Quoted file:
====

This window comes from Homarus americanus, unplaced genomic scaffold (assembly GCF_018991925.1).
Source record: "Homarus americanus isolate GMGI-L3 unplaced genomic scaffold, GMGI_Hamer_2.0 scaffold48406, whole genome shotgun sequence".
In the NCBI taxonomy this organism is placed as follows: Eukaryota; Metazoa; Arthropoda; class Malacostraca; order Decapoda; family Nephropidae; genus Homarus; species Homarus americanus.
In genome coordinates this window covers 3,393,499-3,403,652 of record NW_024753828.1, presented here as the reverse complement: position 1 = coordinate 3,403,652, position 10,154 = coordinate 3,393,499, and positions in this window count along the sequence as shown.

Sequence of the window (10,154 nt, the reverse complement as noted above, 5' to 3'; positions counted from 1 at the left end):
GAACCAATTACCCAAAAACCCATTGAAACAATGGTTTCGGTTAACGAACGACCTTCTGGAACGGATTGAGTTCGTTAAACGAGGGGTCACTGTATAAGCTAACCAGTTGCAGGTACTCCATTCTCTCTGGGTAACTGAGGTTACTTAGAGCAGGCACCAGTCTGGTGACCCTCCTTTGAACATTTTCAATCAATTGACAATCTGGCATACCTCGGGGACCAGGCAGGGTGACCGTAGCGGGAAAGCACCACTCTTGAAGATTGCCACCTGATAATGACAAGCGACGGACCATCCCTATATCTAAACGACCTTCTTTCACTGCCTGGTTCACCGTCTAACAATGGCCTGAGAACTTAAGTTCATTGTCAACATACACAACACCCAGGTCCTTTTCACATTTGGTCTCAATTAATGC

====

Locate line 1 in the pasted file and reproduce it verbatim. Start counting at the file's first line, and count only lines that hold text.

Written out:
This window comes from Homarus americanus, unplaced genomic scaffold (assembly GCF_018991925.1).